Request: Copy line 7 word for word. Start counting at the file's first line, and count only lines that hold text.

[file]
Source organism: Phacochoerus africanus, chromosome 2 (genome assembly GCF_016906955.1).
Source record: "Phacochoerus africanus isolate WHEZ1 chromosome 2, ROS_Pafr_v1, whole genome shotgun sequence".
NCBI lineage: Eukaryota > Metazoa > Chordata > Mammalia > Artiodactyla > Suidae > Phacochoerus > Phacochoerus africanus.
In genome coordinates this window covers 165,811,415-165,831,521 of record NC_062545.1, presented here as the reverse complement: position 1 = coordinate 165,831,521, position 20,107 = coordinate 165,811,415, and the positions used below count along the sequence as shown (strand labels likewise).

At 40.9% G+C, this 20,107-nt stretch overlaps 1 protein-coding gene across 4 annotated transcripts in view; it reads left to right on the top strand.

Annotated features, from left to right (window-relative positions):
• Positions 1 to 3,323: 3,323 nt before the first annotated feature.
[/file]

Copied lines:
• Positions 1 to 3,323: 3,323 nt before the first annotated feature.